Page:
McCracken said a more robust reimbursement system is needed to support providers who care for the most vulnerable.
“Nonprofit providers are resident-focused and I am saddened when faith-based organizations close because they cannot afford to continue their ministries,” he said.
Her concern was echoed by Laurie Facciarossa Brewer, the New Jersey long-term care ombudsman, who questions whether faith-based institutions and other nonprofits are having a harder time weathering the effects of the health emergency. public COVID-19, including reduction of occupancy rates.
“At least one national study has shown that nonprofit long-term care facilities are more effective at controlling COVID-19 infections,” she said. “This may suggest that these facilities had better staff ratios and provided more nursing hours, a key indicator of quality in a long-term care facility and the most important tool to combat the spread of the infection.”
The loss of such organizations, said Facciarossa Brewer, “is bad news for people in need of nursing home care in New Jersey.”
Andrew Aronson, president and CEO of the Health Care Association of New Jersey, which represents long-term care facilities in the state, said the pandemic has caused an economic crisis on all long-term care providers, “regardless of the ownership structure”.
Nationally, a recent survey by the American Health Care Association and the National Center for Assisted Living, representing more than 14,000 nursing homes, assisted living communities and other long-term care facilities across the country , revealed that most homes in living communities are now operating at a loss.
This survey indicated that only a quarter of nursing homes and assisted living communities were confident they could last a year or more, citing increased expenses or lost income. There are also fewer inhabitants.
“Even though cases of COVID in long-term care are at historically low levels, providers are struggling to recover from the economic crisis the pandemic has brought about,” said Mark Parkinson, President and CEO from the Association. “Too many facilities operate on tight budgets simply because policy makers have not committed the appropriate resources, and this can have devastating consequences.”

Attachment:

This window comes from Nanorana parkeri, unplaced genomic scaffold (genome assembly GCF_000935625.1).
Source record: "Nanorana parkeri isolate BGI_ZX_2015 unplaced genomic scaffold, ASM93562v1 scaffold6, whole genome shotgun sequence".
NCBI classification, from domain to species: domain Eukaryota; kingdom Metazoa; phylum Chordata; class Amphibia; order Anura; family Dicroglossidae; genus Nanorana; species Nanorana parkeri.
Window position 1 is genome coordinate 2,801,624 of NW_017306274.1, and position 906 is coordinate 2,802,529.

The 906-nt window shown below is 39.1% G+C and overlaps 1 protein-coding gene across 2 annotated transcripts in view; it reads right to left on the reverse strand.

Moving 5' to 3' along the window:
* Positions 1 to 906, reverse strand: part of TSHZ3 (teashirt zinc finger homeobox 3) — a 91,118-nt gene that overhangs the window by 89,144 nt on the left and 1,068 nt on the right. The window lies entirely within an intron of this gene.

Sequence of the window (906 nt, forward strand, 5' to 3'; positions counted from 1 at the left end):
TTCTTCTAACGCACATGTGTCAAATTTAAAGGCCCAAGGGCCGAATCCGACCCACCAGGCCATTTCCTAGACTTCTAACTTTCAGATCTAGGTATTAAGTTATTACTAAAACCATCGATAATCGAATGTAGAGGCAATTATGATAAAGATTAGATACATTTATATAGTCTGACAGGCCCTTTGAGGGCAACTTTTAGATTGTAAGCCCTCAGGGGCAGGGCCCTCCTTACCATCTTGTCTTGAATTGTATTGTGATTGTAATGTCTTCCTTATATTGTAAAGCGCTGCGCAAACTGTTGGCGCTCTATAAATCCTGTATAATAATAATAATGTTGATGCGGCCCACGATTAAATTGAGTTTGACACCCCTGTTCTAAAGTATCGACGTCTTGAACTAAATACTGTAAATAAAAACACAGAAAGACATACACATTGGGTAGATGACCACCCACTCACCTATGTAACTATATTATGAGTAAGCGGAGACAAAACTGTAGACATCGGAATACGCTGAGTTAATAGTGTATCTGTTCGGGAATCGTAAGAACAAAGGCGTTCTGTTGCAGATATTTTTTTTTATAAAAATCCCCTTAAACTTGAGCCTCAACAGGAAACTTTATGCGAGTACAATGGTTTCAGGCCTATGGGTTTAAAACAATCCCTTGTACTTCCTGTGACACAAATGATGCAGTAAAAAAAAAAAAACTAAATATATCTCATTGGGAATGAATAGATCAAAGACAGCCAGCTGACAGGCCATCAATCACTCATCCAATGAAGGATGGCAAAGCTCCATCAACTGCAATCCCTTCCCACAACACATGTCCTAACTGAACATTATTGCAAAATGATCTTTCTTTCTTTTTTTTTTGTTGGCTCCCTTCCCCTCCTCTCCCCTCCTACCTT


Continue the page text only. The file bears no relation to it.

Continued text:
To ensure the stability of the long-term care industry, Aronson said lawmakers and officials must provide short-term economic support and address the chronic underfunding of Medicaid, which only covers about 70% of the cost of caring for a patient in a retirement home.
The problem, however, goes beyond Medicaid funding.
The isolation requirements of sick and infected residents in nursing homes that were never designed to contain a virus like COVID have demonstrated the inadequacies of many older facilities that may no longer be economically viable.
The Alaris Health nursing home in Guttenberg, which looked after nearly 100 residents, was a relatively small facility. Approved for 108 beds, it had an average of 91 residents during the pandemic. But the retirement home, built in the 1960s, also needed modernization. Many of its rooms were set up for up to three and four people, and officials said it was difficult to isolate patients with COVID-19.
Even before the pandemic, the nursing facility had ongoing work issues and union officials complained that their members were working with expired contracts, many of those who had been sick on the job with the coronavirus ended up over later responsible for thousands of medical bills. Its operators had also considered a plan to demolish the facility and replace it with a 15-story residential building overlooking the Manhattan skyline.
In the aftermath of the pandemic, Alaris Health announced last year that it would close the nursing home and began moving residents to other facilities. According to the state’s health department, it closed in January.